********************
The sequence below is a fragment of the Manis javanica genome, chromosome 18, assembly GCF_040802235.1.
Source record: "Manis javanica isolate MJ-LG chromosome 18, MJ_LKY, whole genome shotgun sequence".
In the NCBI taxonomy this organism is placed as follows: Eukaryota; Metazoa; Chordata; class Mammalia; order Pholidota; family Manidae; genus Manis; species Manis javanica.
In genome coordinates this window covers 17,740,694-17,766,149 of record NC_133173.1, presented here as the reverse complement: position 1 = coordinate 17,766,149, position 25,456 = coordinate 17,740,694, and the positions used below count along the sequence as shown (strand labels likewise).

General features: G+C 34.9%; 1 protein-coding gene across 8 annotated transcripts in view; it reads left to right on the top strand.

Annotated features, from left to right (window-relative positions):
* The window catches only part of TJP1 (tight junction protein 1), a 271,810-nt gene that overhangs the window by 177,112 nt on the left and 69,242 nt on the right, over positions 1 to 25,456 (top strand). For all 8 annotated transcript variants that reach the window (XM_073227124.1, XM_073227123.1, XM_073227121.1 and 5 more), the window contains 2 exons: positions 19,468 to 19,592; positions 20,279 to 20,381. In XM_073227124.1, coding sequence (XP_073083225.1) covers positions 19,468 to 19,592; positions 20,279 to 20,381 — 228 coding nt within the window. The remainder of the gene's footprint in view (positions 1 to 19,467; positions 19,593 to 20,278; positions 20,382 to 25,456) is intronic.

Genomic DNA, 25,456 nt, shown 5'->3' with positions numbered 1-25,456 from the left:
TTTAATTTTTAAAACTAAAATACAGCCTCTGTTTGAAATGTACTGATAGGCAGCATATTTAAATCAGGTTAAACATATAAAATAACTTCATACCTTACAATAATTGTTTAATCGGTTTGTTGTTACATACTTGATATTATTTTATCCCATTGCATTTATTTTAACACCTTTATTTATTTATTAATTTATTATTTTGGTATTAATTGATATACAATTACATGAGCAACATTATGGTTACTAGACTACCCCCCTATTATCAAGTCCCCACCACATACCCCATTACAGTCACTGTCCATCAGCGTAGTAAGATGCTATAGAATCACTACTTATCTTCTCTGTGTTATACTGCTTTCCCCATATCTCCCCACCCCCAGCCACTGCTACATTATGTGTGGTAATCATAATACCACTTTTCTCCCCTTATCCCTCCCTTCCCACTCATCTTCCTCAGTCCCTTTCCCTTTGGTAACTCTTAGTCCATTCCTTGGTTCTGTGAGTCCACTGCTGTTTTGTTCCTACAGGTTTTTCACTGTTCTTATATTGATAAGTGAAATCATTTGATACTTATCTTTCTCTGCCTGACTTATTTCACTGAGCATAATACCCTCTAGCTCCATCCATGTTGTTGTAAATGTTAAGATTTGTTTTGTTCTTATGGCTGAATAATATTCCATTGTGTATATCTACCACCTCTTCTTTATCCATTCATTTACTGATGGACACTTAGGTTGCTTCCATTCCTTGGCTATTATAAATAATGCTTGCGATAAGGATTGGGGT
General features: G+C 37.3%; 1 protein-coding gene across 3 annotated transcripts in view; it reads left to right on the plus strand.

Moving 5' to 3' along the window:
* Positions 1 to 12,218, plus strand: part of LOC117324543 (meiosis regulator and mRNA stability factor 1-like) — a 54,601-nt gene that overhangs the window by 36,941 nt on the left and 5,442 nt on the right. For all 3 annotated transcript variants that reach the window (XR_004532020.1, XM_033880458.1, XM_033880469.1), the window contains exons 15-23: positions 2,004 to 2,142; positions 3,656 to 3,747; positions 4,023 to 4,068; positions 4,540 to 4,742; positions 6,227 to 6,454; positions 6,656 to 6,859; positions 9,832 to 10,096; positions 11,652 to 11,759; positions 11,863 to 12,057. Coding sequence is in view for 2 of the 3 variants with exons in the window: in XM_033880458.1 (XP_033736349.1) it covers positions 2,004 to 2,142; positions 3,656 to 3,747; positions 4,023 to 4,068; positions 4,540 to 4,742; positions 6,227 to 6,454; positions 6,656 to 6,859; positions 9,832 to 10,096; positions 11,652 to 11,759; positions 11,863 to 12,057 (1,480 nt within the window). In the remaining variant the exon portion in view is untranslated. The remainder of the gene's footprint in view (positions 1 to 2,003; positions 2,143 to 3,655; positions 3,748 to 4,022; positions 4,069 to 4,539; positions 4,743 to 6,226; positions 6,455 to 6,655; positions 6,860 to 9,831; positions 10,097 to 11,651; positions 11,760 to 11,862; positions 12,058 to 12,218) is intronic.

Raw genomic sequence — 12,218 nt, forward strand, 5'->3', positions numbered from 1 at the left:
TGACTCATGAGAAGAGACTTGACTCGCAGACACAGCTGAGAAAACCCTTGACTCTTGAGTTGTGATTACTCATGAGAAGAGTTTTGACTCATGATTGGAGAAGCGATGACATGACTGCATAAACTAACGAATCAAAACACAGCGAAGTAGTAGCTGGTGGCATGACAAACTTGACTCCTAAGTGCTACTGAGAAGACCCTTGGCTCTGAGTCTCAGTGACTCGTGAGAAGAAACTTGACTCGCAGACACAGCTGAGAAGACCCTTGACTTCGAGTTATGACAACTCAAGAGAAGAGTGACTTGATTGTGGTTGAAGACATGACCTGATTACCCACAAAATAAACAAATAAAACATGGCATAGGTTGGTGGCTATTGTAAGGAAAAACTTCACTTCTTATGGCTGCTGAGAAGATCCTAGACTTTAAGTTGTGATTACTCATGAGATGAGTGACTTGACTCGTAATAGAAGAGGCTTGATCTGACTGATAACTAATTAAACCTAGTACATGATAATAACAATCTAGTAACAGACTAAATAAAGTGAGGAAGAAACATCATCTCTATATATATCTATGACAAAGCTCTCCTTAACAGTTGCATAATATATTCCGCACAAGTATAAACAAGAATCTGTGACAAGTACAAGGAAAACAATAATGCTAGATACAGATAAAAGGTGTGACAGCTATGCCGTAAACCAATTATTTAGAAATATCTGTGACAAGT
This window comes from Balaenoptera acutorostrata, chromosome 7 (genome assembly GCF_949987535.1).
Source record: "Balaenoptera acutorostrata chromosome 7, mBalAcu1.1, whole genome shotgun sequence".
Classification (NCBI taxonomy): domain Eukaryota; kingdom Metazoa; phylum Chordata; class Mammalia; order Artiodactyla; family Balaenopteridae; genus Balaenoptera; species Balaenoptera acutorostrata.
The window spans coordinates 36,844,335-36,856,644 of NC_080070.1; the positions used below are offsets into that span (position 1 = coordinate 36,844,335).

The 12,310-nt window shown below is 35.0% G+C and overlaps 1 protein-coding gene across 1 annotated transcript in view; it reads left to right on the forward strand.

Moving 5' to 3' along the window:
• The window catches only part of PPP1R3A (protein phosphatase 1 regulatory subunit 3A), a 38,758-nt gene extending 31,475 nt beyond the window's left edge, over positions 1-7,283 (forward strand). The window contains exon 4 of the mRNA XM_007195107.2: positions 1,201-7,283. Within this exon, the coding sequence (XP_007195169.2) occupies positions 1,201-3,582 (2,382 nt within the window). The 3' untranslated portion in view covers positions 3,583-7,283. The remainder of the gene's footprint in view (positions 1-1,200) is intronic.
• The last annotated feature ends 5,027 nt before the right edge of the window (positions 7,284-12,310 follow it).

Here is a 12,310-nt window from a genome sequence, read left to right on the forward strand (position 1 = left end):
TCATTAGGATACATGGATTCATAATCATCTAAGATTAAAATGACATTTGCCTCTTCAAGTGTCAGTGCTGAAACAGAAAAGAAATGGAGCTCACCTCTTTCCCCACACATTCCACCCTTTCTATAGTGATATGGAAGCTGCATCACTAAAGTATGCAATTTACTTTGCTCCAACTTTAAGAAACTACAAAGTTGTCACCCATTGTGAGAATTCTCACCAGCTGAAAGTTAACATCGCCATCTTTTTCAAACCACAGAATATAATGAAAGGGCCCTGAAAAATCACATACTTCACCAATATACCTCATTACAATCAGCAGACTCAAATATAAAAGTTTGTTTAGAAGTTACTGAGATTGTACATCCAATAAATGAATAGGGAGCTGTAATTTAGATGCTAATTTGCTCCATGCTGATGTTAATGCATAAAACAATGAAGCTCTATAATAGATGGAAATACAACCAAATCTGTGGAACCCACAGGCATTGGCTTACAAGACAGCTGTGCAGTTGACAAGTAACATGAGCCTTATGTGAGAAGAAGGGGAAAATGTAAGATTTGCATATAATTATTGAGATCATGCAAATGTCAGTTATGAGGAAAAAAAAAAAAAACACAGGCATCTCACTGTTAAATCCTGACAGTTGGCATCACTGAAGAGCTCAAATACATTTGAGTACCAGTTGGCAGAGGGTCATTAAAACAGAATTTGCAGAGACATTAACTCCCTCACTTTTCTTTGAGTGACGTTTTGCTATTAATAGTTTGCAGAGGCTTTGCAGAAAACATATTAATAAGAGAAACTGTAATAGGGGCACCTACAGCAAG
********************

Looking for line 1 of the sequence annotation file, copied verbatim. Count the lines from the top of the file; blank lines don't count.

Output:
The sequence below is a fragment of the Manis javanica genome, chromosome 18, assembly GCF_040802235.1.